Avoid and Beat the Winter Blues
The winter blues, formally known as Seasonal Affective Disorder (SAD), is a medically-recognized form of depression that typically comes on when the weather gets colder and days get shorter. With the winter blues starting as early as fall for some, it can be difficult to deal with the depression effectively. Since there’s no way for us to control the weather, if you’re susceptible to or have previously experienced SAD, you know that it can vary in severity and affects all areas of your life.
There are several ways to decrease your chances of developing and reducing the impact of winter blues— for instance, get outside to soak up the sun with your kids or plan outdoor activities with friends, exercise and socialize regularly, consider getting a light box, let as much natural light into your house as possible, and see your doctor if you’re feeling depressed and lethargic. Even if you’ve never previously had SAD, follow some of these tips anyway. Keep in mind that you can develop seasonal depression at any time. Even if you suffer a mild form of the winter blues, these tips are still effective to help you enjoy the winter months and ease your body into winter.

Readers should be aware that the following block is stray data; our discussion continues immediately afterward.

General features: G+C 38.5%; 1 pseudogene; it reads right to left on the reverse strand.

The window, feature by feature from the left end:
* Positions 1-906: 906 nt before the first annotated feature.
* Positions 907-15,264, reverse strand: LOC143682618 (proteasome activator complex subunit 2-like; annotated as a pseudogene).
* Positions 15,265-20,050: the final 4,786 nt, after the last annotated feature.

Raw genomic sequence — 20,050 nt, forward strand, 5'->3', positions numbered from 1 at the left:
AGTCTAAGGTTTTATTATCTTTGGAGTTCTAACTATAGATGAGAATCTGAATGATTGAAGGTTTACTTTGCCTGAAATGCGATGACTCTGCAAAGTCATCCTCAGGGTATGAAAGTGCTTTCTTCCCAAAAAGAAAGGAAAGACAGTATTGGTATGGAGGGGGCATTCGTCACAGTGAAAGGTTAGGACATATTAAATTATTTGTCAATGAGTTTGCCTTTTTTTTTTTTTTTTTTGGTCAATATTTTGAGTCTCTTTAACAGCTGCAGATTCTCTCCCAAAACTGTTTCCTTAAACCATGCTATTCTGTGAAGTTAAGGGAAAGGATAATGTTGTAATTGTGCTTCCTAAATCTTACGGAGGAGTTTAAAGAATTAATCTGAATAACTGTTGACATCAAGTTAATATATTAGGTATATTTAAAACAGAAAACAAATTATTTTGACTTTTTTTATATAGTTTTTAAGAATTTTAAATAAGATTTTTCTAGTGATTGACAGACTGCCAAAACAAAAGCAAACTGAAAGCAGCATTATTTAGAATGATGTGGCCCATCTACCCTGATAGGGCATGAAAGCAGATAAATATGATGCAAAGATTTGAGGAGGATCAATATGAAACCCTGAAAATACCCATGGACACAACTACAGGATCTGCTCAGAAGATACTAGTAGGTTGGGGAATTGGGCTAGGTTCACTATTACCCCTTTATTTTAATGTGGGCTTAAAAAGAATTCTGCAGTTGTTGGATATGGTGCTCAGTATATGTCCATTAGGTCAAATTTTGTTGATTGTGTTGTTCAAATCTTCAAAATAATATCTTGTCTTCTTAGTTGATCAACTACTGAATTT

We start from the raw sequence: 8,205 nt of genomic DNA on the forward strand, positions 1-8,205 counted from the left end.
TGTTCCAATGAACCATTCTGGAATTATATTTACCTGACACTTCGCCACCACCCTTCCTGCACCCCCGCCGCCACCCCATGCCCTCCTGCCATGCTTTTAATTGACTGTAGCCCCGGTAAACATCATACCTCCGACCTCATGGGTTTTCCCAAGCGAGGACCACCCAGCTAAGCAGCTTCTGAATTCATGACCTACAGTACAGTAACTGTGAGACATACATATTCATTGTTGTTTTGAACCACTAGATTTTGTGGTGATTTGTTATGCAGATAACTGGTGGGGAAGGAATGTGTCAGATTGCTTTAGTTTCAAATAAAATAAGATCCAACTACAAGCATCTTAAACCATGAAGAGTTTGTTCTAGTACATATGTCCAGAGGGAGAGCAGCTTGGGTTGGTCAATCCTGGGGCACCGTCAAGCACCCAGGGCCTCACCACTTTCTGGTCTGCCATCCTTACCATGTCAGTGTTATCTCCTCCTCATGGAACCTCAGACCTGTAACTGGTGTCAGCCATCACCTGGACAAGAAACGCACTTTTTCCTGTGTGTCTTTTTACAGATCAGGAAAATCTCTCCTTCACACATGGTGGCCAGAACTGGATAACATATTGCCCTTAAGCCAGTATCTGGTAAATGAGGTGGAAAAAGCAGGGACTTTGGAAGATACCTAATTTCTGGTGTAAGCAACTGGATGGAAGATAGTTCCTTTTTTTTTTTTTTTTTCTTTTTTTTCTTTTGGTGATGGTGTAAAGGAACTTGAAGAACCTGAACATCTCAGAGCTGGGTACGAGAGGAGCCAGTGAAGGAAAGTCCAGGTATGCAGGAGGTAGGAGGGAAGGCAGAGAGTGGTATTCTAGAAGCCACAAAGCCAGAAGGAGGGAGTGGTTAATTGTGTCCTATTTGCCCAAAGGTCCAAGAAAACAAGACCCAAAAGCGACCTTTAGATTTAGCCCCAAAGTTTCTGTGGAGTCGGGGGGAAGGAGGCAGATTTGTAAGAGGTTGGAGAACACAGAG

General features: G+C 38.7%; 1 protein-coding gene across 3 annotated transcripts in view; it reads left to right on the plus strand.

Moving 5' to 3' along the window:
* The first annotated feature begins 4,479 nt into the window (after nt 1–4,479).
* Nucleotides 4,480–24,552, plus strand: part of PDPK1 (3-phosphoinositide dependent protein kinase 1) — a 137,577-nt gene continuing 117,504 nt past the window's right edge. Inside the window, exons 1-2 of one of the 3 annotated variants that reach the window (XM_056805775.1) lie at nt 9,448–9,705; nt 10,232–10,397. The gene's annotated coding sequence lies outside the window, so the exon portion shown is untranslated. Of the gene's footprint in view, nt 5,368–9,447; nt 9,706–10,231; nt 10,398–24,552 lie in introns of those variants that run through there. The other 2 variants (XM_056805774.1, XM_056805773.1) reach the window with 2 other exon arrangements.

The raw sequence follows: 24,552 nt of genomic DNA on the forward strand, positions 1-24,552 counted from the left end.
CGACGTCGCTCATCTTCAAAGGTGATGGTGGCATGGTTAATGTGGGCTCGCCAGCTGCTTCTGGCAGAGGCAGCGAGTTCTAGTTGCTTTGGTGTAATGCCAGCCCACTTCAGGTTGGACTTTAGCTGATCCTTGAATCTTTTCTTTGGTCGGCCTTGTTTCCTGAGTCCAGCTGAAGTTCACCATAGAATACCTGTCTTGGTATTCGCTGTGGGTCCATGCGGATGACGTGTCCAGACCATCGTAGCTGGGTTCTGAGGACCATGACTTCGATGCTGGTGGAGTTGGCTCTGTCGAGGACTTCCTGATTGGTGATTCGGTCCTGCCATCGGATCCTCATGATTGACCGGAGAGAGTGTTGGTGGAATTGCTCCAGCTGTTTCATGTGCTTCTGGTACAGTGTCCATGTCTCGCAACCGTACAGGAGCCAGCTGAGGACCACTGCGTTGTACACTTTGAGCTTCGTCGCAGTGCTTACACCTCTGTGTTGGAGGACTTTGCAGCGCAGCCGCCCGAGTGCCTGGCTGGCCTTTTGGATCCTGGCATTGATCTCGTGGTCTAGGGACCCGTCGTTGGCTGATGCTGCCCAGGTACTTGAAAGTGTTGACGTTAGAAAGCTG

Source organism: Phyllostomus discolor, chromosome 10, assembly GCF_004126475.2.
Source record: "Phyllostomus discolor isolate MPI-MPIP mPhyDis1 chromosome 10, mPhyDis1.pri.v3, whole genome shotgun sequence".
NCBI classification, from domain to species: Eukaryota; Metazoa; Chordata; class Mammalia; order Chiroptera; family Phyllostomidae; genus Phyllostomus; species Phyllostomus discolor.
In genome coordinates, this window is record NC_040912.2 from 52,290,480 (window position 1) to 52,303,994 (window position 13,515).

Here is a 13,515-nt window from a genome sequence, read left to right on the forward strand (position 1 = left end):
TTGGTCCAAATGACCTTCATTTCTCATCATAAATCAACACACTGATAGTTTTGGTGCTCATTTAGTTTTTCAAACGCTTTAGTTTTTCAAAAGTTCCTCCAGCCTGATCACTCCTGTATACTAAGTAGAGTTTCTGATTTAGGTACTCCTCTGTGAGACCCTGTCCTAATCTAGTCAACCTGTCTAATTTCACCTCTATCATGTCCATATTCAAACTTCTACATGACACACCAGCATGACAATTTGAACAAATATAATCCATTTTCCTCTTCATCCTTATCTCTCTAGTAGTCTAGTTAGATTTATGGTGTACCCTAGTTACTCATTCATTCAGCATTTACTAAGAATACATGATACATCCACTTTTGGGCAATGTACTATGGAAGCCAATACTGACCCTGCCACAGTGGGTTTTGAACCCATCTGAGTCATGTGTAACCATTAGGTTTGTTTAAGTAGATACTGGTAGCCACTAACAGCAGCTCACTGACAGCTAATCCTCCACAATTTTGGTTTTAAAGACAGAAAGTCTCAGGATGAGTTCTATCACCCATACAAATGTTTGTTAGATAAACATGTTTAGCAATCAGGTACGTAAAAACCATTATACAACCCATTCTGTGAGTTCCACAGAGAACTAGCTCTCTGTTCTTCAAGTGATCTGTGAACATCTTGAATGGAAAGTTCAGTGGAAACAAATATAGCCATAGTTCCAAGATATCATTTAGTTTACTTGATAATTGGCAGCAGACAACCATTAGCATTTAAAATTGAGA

It might be obvious to some, but exercising regularly deserves a spot on this list because it will help you deal with winter in a healthy way and keep you active during months when many people go into hibernation mode. By exercising regularly, you’ll greatly reduce the often shocking impact of the temperature drop on your body. You’ll also greatly improve your mood and energy, and prevent or reduce your winter-associated blues. Exercising regularly also strengthens your immune system. It may be difficult to stick to regular exercise, but the benefits are too great to ignore.
For those who have trouble motivating themselves to head to the gym, go outside for a walk or run, or even workout in their own home, put the onus on yourself by signing up for a class. A regular weekly commitment will help motivate you to follow through. And why not sign up for something new? The change might give you that extra boost to keep to a regular workout schedule. Or, if you think exercising with friends will be good motivation, set a schedule to exercise with a buddy or two. By making exercise a social and healthful obligation, you’re more likely to stick to it.
Get Your Vitamins
There are a lot of vitamins your body needs to function properly and to keep your immune system strong. Winter is a terrible time for catching and spreading viruses, with people remaining indoors most of the time due to cold weather. The best way to combat illness is to ensure your immune system has the support it needs to stay strong and fight off germs. Aside from exercising and eating healthy, taking vitamins could help support your body through winter.